|Publication number||US4856043 A|
|Application number||US 07/220,775|
|Publication date||Aug 8, 1989|
|Filing date||Jul 18, 1988|
|Priority date||Jul 18, 1988|
|Also published as||DE68919296D1, DE68919296T2, EP0354605A2, EP0354605A3, EP0354605B1|
|Publication number||07220775, 220775, US 4856043 A, US 4856043A, US-A-4856043, US4856043 A, US4856043A|
|Inventors||John J. Zola|
|Original Assignee||North American Philips Corporation|
|Export Citation||BiBTeX, EndNote, RefMan|
|Patent Citations (9), Referenced by (44), Classifications (9), Legal Events (5)|
|External Links: USPTO, USPTO Assignment, Espacenet|
The invention in this case relates to a novel Soller slit X-ray collimator and to the method of manufacturing such a collimator. An X-ray analytic instrument employed for the characterization of materials such as diffracted beam monochromators and X-ray spectrometers it is desirable that the incident and exiting beams be collimated to parallel beams in order to minimize axial divergence. In powder diffractometers reducing axial divergence of the beams, improves the resolution and precision of the angular measurements and eliminates smearing aberrations.
In X-ray spectrometers fine collimation of the incident beams is necessary to improve sensitivity of measurements.
In other X-ray instruments such as X-ray diagnostic apparatus such as is used in computer assisted tomography fine collimation acts to eliminate image blurring.
Collimation is frequently achieved by use of Soller slit collimators.
The use of these collimators is well documented and is described for example in M. P. Klug and L. E. Alexander, X-ray Diffraction Procedures, New York, John Wiley & Sons, 1954, pages 241, 242, 251-253 and 275-277; Brandt et al U.S. Pat. No. 4,361,902, Wolfel U.S. Pat. No. 4,364,122; Jenkins U.S. Pat. No. 4,322,618 and Kusumoto et al U.S. Pat. No. 4,284,887.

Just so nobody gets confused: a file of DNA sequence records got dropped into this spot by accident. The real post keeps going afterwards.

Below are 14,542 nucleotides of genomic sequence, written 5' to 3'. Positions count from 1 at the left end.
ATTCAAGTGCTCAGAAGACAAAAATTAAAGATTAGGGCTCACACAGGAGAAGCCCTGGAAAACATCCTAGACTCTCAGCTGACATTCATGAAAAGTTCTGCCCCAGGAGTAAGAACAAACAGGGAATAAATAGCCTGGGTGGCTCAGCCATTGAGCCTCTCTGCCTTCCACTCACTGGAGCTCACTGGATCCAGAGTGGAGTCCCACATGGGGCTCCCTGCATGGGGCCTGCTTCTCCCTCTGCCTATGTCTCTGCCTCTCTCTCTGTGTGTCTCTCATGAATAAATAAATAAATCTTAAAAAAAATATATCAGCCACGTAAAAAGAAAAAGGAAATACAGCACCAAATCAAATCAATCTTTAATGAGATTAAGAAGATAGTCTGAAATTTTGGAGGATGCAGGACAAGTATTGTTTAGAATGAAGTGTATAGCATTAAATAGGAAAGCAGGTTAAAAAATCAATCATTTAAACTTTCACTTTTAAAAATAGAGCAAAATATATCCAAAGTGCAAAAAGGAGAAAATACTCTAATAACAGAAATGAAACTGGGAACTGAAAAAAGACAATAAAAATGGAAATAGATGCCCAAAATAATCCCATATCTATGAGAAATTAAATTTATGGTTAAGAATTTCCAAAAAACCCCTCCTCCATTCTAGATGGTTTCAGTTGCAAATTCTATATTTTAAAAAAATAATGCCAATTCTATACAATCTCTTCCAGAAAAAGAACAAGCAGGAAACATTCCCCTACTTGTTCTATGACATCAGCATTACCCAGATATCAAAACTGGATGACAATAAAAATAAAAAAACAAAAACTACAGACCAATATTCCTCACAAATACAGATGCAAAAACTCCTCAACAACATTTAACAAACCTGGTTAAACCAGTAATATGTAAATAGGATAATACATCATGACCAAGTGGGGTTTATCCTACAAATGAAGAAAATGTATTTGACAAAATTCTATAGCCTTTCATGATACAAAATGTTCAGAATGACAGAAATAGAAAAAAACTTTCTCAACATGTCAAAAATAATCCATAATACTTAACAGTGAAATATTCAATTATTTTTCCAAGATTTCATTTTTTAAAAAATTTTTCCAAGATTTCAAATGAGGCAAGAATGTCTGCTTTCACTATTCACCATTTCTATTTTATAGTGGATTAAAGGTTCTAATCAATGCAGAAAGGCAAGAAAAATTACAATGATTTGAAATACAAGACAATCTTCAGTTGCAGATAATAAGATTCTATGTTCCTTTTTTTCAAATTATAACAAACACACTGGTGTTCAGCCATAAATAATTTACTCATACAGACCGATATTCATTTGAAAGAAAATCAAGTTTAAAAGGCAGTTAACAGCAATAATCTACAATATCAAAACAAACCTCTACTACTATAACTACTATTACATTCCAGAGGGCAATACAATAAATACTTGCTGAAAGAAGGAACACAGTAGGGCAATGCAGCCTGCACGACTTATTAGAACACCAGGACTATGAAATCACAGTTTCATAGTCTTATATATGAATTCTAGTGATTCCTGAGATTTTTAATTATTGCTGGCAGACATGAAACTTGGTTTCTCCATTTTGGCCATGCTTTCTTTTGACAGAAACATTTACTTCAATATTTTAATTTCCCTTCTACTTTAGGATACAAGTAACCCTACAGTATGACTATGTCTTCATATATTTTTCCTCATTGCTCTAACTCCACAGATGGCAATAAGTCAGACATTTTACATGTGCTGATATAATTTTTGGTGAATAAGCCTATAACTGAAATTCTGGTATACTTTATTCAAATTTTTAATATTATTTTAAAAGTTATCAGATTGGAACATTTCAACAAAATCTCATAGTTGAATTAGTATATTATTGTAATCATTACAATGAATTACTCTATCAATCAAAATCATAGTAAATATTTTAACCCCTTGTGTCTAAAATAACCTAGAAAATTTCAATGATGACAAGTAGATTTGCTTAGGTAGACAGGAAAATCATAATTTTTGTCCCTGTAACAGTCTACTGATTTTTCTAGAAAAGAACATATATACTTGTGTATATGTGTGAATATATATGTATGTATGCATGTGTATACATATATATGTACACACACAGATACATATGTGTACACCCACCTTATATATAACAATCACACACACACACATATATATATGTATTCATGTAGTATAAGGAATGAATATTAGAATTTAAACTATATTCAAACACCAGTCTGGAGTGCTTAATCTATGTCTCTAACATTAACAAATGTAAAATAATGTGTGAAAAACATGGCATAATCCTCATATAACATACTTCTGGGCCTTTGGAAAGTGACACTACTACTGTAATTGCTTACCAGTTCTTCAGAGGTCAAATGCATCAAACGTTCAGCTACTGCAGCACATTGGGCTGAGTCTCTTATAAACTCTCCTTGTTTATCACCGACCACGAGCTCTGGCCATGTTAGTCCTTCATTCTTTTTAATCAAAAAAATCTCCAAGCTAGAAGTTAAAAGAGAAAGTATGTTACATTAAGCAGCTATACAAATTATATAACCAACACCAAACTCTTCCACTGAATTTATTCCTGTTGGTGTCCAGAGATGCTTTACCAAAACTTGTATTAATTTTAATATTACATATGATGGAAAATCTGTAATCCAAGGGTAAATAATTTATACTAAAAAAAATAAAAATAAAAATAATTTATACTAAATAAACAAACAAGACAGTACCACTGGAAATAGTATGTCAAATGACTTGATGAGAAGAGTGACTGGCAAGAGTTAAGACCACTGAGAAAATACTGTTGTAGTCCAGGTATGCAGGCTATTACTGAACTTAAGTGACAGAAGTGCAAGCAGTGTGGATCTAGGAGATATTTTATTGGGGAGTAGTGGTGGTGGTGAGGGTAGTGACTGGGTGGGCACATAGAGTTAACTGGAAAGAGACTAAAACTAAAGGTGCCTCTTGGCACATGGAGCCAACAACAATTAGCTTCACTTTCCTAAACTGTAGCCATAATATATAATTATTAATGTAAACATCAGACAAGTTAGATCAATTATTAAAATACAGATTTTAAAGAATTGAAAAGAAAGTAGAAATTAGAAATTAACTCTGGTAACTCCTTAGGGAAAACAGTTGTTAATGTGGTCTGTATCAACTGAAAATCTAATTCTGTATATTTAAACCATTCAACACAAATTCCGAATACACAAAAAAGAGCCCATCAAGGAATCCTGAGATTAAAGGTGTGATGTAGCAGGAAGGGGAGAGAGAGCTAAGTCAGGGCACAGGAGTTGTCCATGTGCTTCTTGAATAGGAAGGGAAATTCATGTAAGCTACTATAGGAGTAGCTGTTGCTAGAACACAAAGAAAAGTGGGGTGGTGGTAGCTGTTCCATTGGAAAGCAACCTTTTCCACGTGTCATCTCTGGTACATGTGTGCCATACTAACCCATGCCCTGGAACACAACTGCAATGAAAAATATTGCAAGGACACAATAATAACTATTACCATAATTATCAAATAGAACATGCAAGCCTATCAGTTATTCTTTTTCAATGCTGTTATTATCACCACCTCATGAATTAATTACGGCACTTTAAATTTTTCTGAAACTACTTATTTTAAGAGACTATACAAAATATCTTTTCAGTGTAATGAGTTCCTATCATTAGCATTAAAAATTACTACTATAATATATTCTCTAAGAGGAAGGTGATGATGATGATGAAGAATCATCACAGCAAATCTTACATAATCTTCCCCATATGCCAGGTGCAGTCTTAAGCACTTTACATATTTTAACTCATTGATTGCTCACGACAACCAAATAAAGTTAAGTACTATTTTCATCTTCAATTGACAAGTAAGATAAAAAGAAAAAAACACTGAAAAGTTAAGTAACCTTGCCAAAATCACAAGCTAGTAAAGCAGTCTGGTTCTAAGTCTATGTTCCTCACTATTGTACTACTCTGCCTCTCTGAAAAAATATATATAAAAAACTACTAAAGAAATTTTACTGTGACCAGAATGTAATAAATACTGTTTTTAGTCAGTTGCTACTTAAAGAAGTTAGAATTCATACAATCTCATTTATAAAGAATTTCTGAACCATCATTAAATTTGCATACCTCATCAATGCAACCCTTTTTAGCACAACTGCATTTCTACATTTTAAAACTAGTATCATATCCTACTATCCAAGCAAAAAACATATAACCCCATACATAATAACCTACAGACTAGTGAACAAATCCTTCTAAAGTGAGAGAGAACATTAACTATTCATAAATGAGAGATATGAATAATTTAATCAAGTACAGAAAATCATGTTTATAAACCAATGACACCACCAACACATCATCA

A Soller slit collimator that is frequently used comprises a stack of thin blades parallel positioned, separated by narrower spaces and clamped together into housing assembly. The blades are formed of foils of materials absorbent of the X-rays being employed.
This type of collimator is quite expensive as it requires a large amount of hand assembly. Further the thinness of the blades and the narrowness of the spaces between the blades, and thus the fineness of the collimation is limited in these collimators by the fact that foil blades tend to warp when clamped into the assembly housing particularly as they become thinner. Thus, in order to improve the fineness of the collimation, it is necessary that such collimators by made longer. However, it is frequently desirable that the collimator be as short as possible.
It is a principal object of this invention to provide a Soller slit X-ray collimator of improved construction in which the costly and time consuming mechanical construction methods now employed are eliminated.
Another object of this invention is to provide a Soller slit X-ray collimator not subject to blade warping and which is able to achieve an improved degree of collimation.
These objects are achieved by the new and novel collimator of the invention. The novel collimator of the invention comprises two rectangular ceramic blocks, each being of essentially identical composition and configuration and each containing heavy elements and capable of absorbing X-radiation, each block having a plurality of parallel blades projecting out of a solid wall portion and each blade being in contact and in parallel facing relationship with a corresponding blade of the other block and both blocks being adhesively bound to each other at corresponding facing surfaces of the side wall portions of the blocks.
A further aspect of the invention relates to a novel and improved method of producing a Soller slit X-ray collimator.
The method of the invention comprises the steps of forming an identical plurality of thin essentially identically dimensioned, parallel grooves separated by thin projections or blades, the length of each blade matching the lengths of the grooves, in similar surfaces of rectangular ceramic blocks, each being of essentially identical composition and configuration and capable of absorbing X-ray radiation. The grooves being formed in such a manner that each block is provided with side wall portions parallel to the grooves and each groove extends completely through the block.